The Westerlies: The Westerlies
The Westerlies' 2014 debut album, Wish the Children Would Come On Home, showed the New York brass quartet, formed three years earlier by four childhood friends from Seattle who reconnected in New York while studying at Juilliard and the Manhattan School of Music, could perform the music of another composer, in that case Wayne Horvitz, with aplomb; its self-titled follow-up now shows the group to be as capable as composers as players. It's an ambitious, double-CD affair that proves Riley Mulherkar, Zubin Hensler (trumpets), Andy Clausen, and Willem de Koch (trombones) require no instruments beyond their own to maintain listening engagement, especially when the writing is so strong. Not everything on the collection is credited to them—appearing among its seventeen tracks are pieces by Ellington (“Where's The Music?”), Ives (“Songs My Mother Taught Me”), and a Sam Amidon/Nico Muhly arrangement of the English folk ballad “Saro”—but for the most part, the release is as pure a group creation as could be imagined.
Four intense weeks of rehearsal time preceded the recording sessions (at The Farm Studio in West Chester, PA), the group wanting to be so comfortable with the material that the studio experience would be spent producing the most expressive performances rather than dwelling on technical execution. If there's an explanation for the group's distinctive blend of folk, jazz, and chamber musics, it probably has to do with the different interests and influences each member brings to the shared endeavour—one was a classical trombone major in college, another delved deeply into Third Stream compositions, and so on.
This is a virtuosic outfit capable of playing with immense grace and poise in one setting (Mulherkar's scene-setter “A Nearer Sun” a representative example), its members clearly attuned to one another and demonstrating great sensitivity to dynamics and texture, and then performing the boisterous next with declamatory abandon. The four turn on a dime from the blustery “New Berlin, New York” to the wistful “Saro” with seeming effortlessness. The nine-minute “Although of Course You End Up Becoming Yourself” is as explorative and wide-ranging as the five-day road trip David Lipsky undertook with David Foster Wallace and wrote about in the same-titled book published in 2010. Elsewhere, the quartet's bluesier side convincingly asserts itself in the brassy Ellington cover, “Lopez” sees them weaving separate muted expressions into a restful evocation, and the rousing, Rota-esque “Rue des Rosiers” will likely bring to mind images from Fellini's Amarcord for many a listener. Heartfelt ballads, playful fanfares, elegant chorales, chamber works, hymnal meditations, luminous unison playing, robust soloing—all and more are accounted for on the seventy-five-minute collection.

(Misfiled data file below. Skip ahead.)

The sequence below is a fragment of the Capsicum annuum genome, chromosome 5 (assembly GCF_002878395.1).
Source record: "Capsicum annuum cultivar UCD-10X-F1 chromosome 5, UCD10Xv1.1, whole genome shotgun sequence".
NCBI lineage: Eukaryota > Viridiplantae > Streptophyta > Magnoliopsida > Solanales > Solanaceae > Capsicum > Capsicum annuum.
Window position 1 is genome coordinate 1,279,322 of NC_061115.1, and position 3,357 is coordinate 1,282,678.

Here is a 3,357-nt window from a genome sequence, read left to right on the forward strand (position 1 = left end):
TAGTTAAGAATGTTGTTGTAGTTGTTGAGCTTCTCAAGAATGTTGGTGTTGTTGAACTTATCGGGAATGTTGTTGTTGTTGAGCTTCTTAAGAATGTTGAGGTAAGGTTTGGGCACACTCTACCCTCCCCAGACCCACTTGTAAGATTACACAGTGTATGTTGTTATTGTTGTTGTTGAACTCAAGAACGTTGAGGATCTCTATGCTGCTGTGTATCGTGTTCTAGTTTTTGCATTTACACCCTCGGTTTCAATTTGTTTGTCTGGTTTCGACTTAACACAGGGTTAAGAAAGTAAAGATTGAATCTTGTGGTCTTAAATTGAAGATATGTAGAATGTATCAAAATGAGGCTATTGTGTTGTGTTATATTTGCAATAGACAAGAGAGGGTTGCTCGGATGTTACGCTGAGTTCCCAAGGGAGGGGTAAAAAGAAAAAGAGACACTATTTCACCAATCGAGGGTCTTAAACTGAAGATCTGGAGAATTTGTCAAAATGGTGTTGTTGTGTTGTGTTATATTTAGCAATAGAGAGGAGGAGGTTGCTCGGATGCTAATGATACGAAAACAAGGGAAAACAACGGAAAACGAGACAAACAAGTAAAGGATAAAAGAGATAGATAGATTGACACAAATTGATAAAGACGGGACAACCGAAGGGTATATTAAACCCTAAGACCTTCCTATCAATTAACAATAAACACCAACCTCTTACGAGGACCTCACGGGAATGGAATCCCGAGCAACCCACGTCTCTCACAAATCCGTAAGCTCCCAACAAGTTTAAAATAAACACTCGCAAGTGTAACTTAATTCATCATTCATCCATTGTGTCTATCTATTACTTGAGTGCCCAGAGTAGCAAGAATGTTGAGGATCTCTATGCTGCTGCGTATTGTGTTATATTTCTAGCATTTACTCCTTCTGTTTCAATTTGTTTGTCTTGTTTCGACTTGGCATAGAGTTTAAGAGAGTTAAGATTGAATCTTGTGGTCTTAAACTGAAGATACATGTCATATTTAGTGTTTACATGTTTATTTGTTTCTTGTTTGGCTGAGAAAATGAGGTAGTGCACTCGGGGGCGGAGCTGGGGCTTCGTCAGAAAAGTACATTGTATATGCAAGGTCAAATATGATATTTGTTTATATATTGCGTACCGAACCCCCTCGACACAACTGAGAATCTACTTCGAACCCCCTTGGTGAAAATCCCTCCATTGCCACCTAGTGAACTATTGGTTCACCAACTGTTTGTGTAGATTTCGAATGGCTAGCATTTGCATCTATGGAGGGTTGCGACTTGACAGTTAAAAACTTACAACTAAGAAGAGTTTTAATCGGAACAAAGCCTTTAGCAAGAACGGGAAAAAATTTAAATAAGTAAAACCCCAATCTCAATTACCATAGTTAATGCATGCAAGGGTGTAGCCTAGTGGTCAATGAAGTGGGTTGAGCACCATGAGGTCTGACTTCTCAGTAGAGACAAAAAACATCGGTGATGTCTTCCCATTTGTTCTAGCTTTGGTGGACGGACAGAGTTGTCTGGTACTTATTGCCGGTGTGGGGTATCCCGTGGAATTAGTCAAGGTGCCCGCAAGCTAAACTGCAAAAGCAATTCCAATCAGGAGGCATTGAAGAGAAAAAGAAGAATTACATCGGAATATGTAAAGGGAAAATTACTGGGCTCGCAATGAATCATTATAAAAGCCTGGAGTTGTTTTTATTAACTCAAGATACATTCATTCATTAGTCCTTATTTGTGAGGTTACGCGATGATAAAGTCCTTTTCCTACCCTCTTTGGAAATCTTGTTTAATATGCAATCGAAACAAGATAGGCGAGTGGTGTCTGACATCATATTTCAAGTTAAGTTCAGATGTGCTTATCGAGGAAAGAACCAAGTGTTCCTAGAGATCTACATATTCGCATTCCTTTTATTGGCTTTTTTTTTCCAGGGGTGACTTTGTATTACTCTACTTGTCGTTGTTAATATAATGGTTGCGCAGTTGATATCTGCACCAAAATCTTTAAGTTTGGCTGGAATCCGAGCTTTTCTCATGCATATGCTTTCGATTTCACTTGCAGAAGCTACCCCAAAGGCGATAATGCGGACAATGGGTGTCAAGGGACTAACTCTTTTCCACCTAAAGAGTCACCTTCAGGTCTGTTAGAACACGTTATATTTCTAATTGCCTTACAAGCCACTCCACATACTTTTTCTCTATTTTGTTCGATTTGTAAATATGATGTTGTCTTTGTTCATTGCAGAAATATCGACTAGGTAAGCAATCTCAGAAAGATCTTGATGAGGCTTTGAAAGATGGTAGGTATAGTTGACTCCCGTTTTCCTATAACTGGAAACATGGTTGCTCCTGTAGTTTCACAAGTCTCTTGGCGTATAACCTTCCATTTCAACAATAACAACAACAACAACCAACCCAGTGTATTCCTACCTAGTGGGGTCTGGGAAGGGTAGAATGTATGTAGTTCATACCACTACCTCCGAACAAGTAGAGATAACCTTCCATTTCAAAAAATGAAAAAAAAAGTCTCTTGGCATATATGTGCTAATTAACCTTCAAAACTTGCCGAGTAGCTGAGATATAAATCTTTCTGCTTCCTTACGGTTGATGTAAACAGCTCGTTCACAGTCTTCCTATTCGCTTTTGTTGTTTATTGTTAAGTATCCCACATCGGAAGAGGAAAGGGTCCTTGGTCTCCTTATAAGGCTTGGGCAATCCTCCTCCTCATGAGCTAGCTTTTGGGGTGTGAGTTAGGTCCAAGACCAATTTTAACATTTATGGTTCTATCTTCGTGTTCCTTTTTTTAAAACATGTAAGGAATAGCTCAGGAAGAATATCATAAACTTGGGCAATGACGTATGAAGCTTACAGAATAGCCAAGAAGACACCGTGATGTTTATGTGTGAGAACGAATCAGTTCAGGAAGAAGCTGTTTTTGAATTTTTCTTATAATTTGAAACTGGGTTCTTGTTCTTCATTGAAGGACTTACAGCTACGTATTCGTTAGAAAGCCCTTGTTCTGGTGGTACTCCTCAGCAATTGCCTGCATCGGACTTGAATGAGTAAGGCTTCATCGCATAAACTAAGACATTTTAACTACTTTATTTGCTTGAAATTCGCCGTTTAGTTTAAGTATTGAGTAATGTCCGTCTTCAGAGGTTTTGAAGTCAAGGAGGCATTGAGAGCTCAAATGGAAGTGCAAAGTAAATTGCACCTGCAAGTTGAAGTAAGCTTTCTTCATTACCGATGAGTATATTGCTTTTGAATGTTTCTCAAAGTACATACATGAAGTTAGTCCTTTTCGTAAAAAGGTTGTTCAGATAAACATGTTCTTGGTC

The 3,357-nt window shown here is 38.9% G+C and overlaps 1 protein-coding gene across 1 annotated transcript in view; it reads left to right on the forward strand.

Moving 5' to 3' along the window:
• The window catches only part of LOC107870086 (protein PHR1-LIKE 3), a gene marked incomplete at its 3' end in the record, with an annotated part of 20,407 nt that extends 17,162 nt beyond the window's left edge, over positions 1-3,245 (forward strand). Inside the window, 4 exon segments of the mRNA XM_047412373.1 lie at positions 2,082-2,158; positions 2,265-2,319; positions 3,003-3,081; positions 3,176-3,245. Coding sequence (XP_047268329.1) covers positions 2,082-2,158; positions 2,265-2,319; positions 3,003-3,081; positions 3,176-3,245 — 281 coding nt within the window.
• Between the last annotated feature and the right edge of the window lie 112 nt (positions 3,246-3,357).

As mentioned, Mulherkar, Hensler, Clausen, and de Koch grew up as childhood friends, but they were also sometime musical rivals who competed against each other in regional competitions. Six years on from The Westerlies' formation, its members have found a way to channel their individual energies into a unified persona different from any other quartet ensemble. Jesse Lewis, the album's producer, describes it as “unlike any brass record you've ever heard,” and the claim turns out not to be as hyperbolic as it might appear. Nowhere do I see the release pitched as a manifesto, but the set certainly serves as a powerful statement of intent on the group's behalf.